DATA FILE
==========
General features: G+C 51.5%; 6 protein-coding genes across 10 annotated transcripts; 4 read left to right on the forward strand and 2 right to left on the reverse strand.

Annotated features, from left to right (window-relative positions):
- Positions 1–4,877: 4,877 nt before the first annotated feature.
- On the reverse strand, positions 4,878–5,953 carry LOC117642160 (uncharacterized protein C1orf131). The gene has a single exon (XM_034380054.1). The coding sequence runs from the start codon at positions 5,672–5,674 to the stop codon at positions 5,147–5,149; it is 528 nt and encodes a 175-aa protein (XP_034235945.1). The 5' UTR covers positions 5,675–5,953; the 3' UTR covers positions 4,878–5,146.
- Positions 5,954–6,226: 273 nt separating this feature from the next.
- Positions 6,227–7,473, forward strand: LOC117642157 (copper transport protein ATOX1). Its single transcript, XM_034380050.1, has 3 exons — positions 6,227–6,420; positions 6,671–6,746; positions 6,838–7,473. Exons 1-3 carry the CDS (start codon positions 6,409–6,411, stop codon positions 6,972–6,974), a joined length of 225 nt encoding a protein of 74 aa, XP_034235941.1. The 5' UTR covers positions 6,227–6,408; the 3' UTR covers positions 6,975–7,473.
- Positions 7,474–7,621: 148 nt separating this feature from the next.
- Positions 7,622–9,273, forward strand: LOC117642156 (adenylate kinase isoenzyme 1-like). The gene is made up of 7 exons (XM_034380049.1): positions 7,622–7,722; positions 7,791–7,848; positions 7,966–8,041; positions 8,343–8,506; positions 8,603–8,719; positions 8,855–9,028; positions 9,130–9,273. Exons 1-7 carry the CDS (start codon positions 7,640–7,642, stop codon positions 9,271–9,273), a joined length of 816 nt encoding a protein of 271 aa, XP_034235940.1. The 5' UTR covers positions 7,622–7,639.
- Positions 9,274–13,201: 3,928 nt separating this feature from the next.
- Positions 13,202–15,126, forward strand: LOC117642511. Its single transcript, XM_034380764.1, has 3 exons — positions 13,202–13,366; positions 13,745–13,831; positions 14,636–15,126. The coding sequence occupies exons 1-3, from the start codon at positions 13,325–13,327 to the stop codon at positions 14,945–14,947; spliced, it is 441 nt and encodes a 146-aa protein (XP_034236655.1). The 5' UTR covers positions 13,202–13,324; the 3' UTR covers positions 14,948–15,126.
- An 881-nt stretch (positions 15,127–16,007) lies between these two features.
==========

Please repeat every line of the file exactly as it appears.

General features: G+C 51.5%; 6 protein-coding genes across 10 annotated transcripts; 4 read left to right on the forward strand and 2 right to left on the reverse strand.

Annotated features, from left to right (window-relative positions):
- Positions 1–4,877: 4,877 nt before the first annotated feature.
- On the reverse strand, positions 4,878–5,953 carry LOC117642160 (uncharacterized protein C1orf131). The gene has a single exon (XM_034380054.1). The coding sequence runs from the start codon at positions 5,672–5,674 to the stop codon at positions 5,147–5,149; it is 528 nt and encodes a 175-aa protein (XP_034235945.1). The 5' UTR covers positions 5,675–5,953; the 3' UTR covers positions 4,878–5,146.
- Positions 5,954–6,226: 273 nt separating this feature from the next.
- Positions 6,227–7,473, forward strand: LOC117642157 (copper transport protein ATOX1). Its single transcript, XM_034380050.1, has 3 exons — positions 6,227–6,420; positions 6,671–6,746; positions 6,838–7,473. Exons 1-3 carry the CDS (start codon positions 6,409–6,411, stop codon positions 6,972–6,974), a joined length of 225 nt encoding a protein of 74 aa, XP_034235941.1. The 5' UTR covers positions 6,227–6,408; the 3' UTR covers positions 6,975–7,473.
- Positions 7,474–7,621: 148 nt separating this feature from the next.
- Positions 7,622–9,273, forward strand: LOC117642156 (adenylate kinase isoenzyme 1-like). The gene is made up of 7 exons (XM_034380049.1): positions 7,622–7,722; positions 7,791–7,848; positions 7,966–8,041; positions 8,343–8,506; positions 8,603–8,719; positions 8,855–9,028; positions 9,130–9,273. Exons 1-7 carry the CDS (start codon positions 7,640–7,642, stop codon positions 9,271–9,273), a joined length of 816 nt encoding a protein of 271 aa, XP_034235940.1. The 5' UTR covers positions 7,622–7,639.
- Positions 9,274–13,201: 3,928 nt separating this feature from the next.
- Positions 13,202–15,126, forward strand: LOC117642511. Its single transcript, XM_034380764.1, has 3 exons — positions 13,202–13,366; positions 13,745–13,831; positions 14,636–15,126. The coding sequence occupies exons 1-3, from the start codon at positions 13,325–13,327 to the stop codon at positions 14,945–14,947; spliced, it is 441 nt and encodes a 146-aa protein (XP_034236655.1). The 5' UTR covers positions 13,202–13,324; the 3' UTR covers positions 14,948–15,126.
- An 881-nt stretch (positions 15,127–16,007) lies between these two features.